Tag Archives: best practice

How to Pay Yourself

 

You run your own business and want to pay the least amount in taxes, so what’s the smart way to pay yourself? 

The goal is to keep the biggest slice of pie for yourself. The best way to do that depends on your business type, whether your business is a sole proprietorship or a corporation. 

Your Business Structure 

Sole Proprietor 

As a sole proprietor, you are your businessYou can’t be an employee of the business, which means you can’t draw a wage from your business. There’s no way to defer taxes by leaving money “in the business”. The business income and expenses are recorded as an additional schedule on your personal taxes, and all your income is taxed together. 

Having said that, I do recommend keeping the business money separate from your personal money. Make sure to open a business bank account to help with this separation (read this to find out why: https://www.kirkcpa.ca/do-you-need-a-business-bank-account/).  

How do you pay your personal expenses? Don’t do it from the business bank account. Transfer the money from your business account to your personal account and pay your personal expenses from there.  

*Pro tip, these transfers to your personal account don’t count as expenses for your business. 

Corporation 

Paying yourself from a corporation is little more complicated because it’s a separate legal entityI mean, logistically it’s the same in that you can transfer money from your business to your personal account, but the corporation will have to classify that payment as either dividends or salary (for the purposes of this explanation we’ll treat salaries and bonuses as the same thing).  

The biggest difference between the two methods is a salary is tax deductible for the corporation and dividends are paid out of after-tax income. 

What does that mean? 

A corporation is a separate legal entity from its owner(s) (known as shareholders). As a separate legal entity, the corporation is responsible for paying taxes on its income. If a salary is paid out to an employee, the corporation can deduct it from revenue before calculating taxes.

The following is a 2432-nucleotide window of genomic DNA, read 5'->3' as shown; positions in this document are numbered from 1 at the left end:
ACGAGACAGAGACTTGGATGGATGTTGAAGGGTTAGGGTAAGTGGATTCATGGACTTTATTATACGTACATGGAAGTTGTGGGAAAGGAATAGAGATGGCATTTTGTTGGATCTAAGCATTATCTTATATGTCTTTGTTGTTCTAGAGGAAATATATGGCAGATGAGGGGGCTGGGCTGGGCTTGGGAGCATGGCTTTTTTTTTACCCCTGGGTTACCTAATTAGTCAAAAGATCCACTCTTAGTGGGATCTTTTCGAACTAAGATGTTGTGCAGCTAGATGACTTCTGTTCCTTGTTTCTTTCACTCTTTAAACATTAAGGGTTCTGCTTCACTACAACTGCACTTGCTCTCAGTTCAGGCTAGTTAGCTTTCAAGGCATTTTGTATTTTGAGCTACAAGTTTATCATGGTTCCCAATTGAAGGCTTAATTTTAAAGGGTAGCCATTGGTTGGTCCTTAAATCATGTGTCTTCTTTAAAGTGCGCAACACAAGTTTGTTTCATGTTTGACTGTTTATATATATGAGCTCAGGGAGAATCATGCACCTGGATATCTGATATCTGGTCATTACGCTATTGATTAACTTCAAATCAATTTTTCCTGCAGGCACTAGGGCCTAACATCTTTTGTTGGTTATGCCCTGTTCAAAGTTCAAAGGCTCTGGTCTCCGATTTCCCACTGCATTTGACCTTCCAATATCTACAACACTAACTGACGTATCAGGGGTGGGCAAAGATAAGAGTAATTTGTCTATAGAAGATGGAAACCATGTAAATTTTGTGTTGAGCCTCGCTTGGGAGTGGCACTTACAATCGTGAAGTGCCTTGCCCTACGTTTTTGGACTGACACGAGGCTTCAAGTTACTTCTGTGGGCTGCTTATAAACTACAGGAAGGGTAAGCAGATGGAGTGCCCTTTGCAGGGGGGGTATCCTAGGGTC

The salary is then taxable for the individual. This bit isn’t news. Most of us have worked for someone else, where we’ve been paid a wage that we needed to pay taxes on. 

Paying a wage seems like the better option because you only pay tax once – on your personal taxes. Payroll has its downfalls though. It’s administratively more work because the corporation needs to deduct income taxes and CPP from the salary (just like if you worked for someone else), match the CPP contribution, and remit it to the CRA every month. It can also be more expensive because CPP isn’t paid on dividends, so if the CPP is more than the corporate tax bill it might not be worth it. 

Dividends 

Dividends are not tax deductible for the corporation, so the money paid out has already been taxed at the corporate level. You might be thinking “sweet, if tax has already been paid, does that mean it’s tax free for me to withdraw?” Nope, unfortunately not. You still need to pay personal tax on dividends, which means you’re effectively paying tax twice.  

So why would you take dividendsFor you as an individual, dividends are taxed at a lower rate than a salarySometimes paying tax at the corporate level (usually lower than paying at the individual level) plus paying the lower individual tax rate on dividends is actually less than the individual tax rate on a salary.  

Let’s recap 

Salary 

Dividends 

Tax deductible for the corporation 

Not tax deductible – paid out of after tax income 

Monthly remittances of income tax and CPP deductions 

No remittances 

Taxed at a higher rate for the individual 

Taxed at a lower rate for the individual 

Corporation has a portion of CPP to pay 

No CPP payments (which means no CPP withdrawal later in life) 

Increases your RRSP contribution room 

No impact on RRSP contribution room 

More conventional personal income so it’s easier to get personal loans 

Tougher to get personal loans (like mortgages) with only dividend income 

More formal process for getting money into the hands of the individual 

Simple transfer between bank accounts 

 

Which one should you choose? 

As with every question asked to an accountant – it depends. Your specific situation will determine the best way to pay yourself from a corporation. If you have another source of employment income, maybe dividends are the way to go. If the corporation is your only income, maybe you pay yourself a salary of $60k and switch to dividends after maxing out your CPP contributions for the year.  

To make the choice, it’s important to calculate the total tax (corporate and individual) payable for a few different scenarios to see which one is the best fit for you. If you’re doing these calculations on your own, I would revisit your strategy every year to ensure you always have the best fit for your changing situation.